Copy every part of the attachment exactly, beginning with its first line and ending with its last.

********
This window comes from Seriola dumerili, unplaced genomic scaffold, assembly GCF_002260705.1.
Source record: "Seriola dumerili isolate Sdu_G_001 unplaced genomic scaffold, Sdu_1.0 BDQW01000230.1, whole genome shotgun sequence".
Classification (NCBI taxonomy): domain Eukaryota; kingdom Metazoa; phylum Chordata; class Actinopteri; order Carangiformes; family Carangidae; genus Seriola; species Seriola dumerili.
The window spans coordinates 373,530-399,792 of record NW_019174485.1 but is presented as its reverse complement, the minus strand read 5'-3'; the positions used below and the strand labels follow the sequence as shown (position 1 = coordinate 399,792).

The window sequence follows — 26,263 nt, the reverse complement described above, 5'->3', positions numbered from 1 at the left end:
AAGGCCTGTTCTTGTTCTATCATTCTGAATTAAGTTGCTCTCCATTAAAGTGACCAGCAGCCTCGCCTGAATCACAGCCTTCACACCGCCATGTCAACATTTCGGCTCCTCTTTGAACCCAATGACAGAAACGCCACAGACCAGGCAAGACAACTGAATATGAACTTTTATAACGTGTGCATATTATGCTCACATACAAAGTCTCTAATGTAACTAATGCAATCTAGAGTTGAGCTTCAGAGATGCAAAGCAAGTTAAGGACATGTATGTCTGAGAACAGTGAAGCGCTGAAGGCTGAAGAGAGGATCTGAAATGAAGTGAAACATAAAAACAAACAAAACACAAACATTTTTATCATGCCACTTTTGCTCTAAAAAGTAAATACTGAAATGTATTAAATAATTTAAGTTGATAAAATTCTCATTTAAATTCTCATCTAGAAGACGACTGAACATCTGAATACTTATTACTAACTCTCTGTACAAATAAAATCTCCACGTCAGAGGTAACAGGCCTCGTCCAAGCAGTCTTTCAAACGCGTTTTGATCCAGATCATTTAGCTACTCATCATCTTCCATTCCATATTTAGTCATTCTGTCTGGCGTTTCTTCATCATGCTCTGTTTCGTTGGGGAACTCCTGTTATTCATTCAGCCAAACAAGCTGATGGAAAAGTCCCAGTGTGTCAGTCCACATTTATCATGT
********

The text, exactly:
This window comes from Seriola dumerili, unplaced genomic scaffold, assembly GCF_002260705.1.
Source record: "Seriola dumerili isolate Sdu_G_001 unplaced genomic scaffold, Sdu_1.0 BDQW01000230.1, whole genome shotgun sequence".
Classification (NCBI taxonomy): domain Eukaryota; kingdom Metazoa; phylum Chordata; class Actinopteri; order Carangiformes; family Carangidae; genus Seriola; species Seriola dumerili.
The window spans coordinates 373,530-399,792 of record NW_019174485.1 but is presented as its reverse complement, the minus strand read 5'-3'; the positions used below and the strand labels follow the sequence as shown (position 1 = coordinate 399,792).

The window sequence follows — 26,263 nt, the reverse complement described above, 5'->3', positions numbered from 1 at the left end:
AAGGCCTGTTCTTGTTCTATCATTCTGAATTAAGTTGCTCTCCATTAAAGTGACCAGCAGCCTCGCCTGAATCACAGCCTTCACACCGCCATGTCAACATTTCGGCTCCTCTTTGAACCCAATGACAGAAACGCCACAGACCAGGCAAGACAACTGAATATGAACTTTTATAACGTGTGCATATTATGCTCACATACAAAGTCTCTAATGTAACTAATGCAATCTAGAGTTGAGCTTCAGAGATGCAAAGCAAGTTAAGGACATGTATGTCTGAGAACAGTGAAGCGCTGAAGGCTGAAGAGAGGATCTGAAATGAAGTGAAACATAAAAACAAACAAAACACAAACATTTTTATCATGCCACTTTTGCTCTAAAAAGTAAATACTGAAATGTATTAAATAATTTAAGTTGATAAAATTCTCATTTAAATTCTCATCTAGAAGACGACTGAACATCTGAATACTTATTACTAACTCTCTGTACAAATAAAATCTCCACGTCAGAGGTAACAGGCCTCGTCCAAGCAGTCTTTCAAACGCGTTTTGATCCAGATCATTTAGCTACTCATCATCTTCCATTCCATATTTAGTCATTCTGTCTGGCGTTTCTTCATCATGCTCTGTTTCGTTGGGGAACTCCTGTTATTCATTCAGCCAAACAAGCTGATGGAAAAGTCCCAGTGTGTCAGTCCACATTTATCATGT